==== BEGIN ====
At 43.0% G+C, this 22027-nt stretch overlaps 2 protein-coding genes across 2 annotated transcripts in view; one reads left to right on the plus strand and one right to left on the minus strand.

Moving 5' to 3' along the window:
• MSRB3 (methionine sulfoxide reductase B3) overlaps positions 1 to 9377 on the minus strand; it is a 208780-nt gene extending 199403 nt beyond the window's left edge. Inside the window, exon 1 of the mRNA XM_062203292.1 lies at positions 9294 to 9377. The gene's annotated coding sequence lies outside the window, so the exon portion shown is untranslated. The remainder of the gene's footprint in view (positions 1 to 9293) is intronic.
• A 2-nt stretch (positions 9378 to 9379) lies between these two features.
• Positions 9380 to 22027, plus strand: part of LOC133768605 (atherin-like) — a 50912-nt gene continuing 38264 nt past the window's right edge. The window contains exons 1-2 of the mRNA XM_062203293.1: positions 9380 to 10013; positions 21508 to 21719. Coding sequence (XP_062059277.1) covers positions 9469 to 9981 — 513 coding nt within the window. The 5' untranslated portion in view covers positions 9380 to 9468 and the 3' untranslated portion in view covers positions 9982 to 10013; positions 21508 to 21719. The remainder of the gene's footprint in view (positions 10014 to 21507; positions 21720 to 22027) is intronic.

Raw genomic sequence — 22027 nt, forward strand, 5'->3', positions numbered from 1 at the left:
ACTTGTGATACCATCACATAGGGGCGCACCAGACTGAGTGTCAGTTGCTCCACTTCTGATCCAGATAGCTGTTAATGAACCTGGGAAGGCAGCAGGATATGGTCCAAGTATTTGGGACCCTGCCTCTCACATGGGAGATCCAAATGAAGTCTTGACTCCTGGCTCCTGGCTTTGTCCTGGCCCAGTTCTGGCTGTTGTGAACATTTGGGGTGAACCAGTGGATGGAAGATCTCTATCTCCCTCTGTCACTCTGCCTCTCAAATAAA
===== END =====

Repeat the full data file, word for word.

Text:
At 43.0% G+C, this 22027-nt stretch overlaps 2 protein-coding genes across 2 annotated transcripts in view; one reads left to right on the plus strand and one right to left on the minus strand.

Moving 5' to 3' along the window:
• MSRB3 (methionine sulfoxide reductase B3) overlaps positions 1 to 9377 on the minus strand; it is a 208780-nt gene extending 199403 nt beyond the window's left edge. Inside the window, exon 1 of the mRNA XM_062203292.1 lies at positions 9294 to 9377. The gene's annotated coding sequence lies outside the window, so the exon portion shown is untranslated. The remainder of the gene's footprint in view (positions 1 to 9293) is intronic.
• A 2-nt stretch (positions 9378 to 9379) lies between these two features.
• Positions 9380 to 22027, plus strand: part of LOC133768605 (atherin-like) — a 50912-nt gene continuing 38264 nt past the window's right edge. The window contains exons 1-2 of the mRNA XM_062203293.1: positions 9380 to 10013; positions 21508 to 21719. Coding sequence (XP_062059277.1) covers positions 9469 to 9981 — 513 coding nt within the window. The 5' untranslated portion in view covers positions 9380 to 9468 and the 3' untranslated portion in view covers positions 9982 to 10013; positions 21508 to 21719. The remainder of the gene's footprint in view (positions 10014 to 21507; positions 21720 to 22027) is intronic.

Raw genomic sequence — 22027 nt, forward strand, 5'->3', positions numbered from 1 at the left:
ACTTGTGATACCATCACATAGGGGCGCACCAGACTGAGTGTCAGTTGCTCCACTTCTGATCCAGATAGCTGTTAATGAACCTGGGAAGGCAGCAGGATATGGTCCAAGTATTTGGGACCCTGCCTCTCACATGGGAGATCCAAATGAAGTCTTGACTCCTGGCTCCTGGCTTTGTCCTGGCCCAGTTCTGGCTGTTGTGAACATTTGGGGTGAACCAGTGGATGGAAGATCTCTATCTCCCTCTGTCACTCTGCCTCTCAAATAAA